irishtimes.com, Jun 16, 2015, by Gerry Moriarty
Sarah Ewart arrives at court as a judicial review into Northern Ireland’s abortion laws begins in the High Court in Belfast. Photograph: Colm Lenaghan/Pacemaker
Northern Ireland’s abortion legislation contravenes article 3 of the European Convention of Human Rights which states that no one shall be subjected to torture or to inhuman or degrading treatment or punishment, Belfast High Court has been told.
Nathalie Lieven QC made the comment in front of Mr Justice Mark Horner, who is hearing a case where the North’s Human Rights Commission is seeking to make abortion legal in instances of rape, incest and “serious malformation of the foetus”.
The court also heard yesterday that all countries in Europe apart from Ireland North and South, San Marino, Malta and Andorra allow abortion in cases of rape, incest and fatal foetal abnormality.
Ms Lieven, for the commission, said the issue of abortion in relation to these categories could not be left to the Northern Executive on the basis that it might act to legislate at some undefined date in the future.
The case is expected to last three or four days. Mr Justice Horner is hearing submissions from campaigners representing both sides of the abortion argument with the North’s Attorney General, John Larkin QC, also expected to make an oral submission.
Abortion is currently legal in Northern Ireland where there is a threat to the life of the woman or where there is a risk of a serious and adverse effect on her physical or mental health which is either long term or permanent.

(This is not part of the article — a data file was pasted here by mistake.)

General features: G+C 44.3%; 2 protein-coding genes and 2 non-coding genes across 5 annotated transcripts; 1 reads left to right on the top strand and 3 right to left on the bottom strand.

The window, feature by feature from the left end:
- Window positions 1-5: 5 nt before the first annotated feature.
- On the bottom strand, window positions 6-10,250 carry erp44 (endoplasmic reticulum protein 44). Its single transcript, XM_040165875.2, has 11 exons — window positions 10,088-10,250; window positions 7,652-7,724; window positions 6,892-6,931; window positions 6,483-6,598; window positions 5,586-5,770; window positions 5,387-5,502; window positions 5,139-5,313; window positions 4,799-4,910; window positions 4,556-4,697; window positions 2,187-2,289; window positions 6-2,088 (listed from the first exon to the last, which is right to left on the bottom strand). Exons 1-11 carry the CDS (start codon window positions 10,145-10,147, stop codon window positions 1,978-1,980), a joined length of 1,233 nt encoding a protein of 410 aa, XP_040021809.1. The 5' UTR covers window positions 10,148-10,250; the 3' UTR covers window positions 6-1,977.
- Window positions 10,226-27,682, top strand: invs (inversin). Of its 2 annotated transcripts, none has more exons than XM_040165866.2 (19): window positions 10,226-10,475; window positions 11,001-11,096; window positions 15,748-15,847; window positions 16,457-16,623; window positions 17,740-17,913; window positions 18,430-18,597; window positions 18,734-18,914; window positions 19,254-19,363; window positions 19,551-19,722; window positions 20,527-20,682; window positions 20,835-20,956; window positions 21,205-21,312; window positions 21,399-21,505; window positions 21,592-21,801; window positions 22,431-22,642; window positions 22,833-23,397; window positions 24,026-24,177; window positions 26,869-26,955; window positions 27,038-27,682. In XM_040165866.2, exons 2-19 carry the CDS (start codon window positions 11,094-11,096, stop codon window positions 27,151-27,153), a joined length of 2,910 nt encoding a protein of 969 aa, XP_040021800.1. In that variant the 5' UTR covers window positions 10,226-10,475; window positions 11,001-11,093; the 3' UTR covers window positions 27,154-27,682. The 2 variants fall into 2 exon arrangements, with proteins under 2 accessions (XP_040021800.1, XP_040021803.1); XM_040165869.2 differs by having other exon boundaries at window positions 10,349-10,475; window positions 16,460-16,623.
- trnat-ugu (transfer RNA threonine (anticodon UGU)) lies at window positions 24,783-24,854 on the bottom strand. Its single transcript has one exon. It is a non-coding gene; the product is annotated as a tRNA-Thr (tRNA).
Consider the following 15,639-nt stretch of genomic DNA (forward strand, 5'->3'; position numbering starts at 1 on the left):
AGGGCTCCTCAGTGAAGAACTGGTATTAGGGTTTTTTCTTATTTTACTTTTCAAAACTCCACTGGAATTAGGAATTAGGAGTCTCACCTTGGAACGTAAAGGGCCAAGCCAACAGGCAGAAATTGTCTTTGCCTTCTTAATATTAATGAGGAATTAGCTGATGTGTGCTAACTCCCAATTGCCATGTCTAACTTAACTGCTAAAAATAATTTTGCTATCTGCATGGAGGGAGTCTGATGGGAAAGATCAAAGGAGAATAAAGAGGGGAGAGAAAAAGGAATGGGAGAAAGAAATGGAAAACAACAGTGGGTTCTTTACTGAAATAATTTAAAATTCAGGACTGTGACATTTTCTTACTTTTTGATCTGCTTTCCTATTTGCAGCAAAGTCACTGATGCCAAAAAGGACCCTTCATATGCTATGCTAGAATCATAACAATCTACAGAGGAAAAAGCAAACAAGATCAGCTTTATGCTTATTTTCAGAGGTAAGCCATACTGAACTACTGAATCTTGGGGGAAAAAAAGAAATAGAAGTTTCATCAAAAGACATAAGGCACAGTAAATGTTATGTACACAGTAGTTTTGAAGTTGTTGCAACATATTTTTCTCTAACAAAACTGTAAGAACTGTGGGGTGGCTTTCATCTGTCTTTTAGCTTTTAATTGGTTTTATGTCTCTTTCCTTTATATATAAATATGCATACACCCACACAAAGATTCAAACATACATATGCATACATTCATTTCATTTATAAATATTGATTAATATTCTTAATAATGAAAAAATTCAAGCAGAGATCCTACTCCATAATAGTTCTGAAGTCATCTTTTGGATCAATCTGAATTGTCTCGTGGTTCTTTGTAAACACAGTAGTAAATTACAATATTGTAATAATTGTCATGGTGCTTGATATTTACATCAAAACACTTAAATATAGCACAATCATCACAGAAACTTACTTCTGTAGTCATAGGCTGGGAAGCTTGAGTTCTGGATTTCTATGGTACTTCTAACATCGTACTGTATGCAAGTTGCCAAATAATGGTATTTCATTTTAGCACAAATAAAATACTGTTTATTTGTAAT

Following a consultation, the North’s Department of Justice has recommended that abortion be permitted in Northern Ireland in cases of fatal foetal abnormality, but this proposed change does not apply to cases of rape and incest.
Read full article: www.irishtimes.com
www.interpendent.ie, 25/05/2015 by Niall O’Connor and Sarah MacDonald
Archbishop Diarmuid Martin
The Labour Party is to mount a fresh bid to further liberalise the country’s divisive abortion laws on the back of the huge support secured for same-sex marriage.
After the resounding Yes vote in the marriage referendum, Labour is demanding work begins on laws to allow for terminations in cases of fatal foetal abnormalities. To progress the issue before the end of the Coalition’s term in office, party figures will this week demand it be immediately examined by the Oireachtas Health Committee to pave the way for a new law.
But senior Fine Gael sources last night warned the party will not be rushed into further liberalising the country’s abortion laws, claiming that Labour’s push for legislation in cases of fatal foetal abnormalities is deeply flawed.
“It is not compatible with the advice of the Attorney General,” a Fine Gael Cabinet minister told the Irish Independent. But Labour figures are intent on a referendum to repeal the Eighth Amendment of the Constitution becoming part of any new Programme for Government with Fine Gael.
Read full article: www.independent.ie
belfasttelegraph.co.uk, 02 May 2015 by Victoria O’Hara
Sarah Ewart had to travel to England for an abortion
Sarah Ewart said she feels let down by the First Minister, adding that male politicians need to stop “taking control over women’s problems”.
Speaking last night Mrs Ewart said that although politicians were sympathetic to women diagnosed with fatal foetal abnormalities, none were sympathetic enough to “put their neck out” and change the law.
She spoke out after Mr Robinson stated that proposed draft guidelines for abortion offered a better way forward than legislation. Mrs Ewart claimed the DUP had previously offered support to change the law.
Justice Minister David Ford said Mr Robinson had done a “U-turn” on his position of having a free vote on the matter in the Assembly.
Mr Robinson has defended his stance on abortion as “completely consistent”.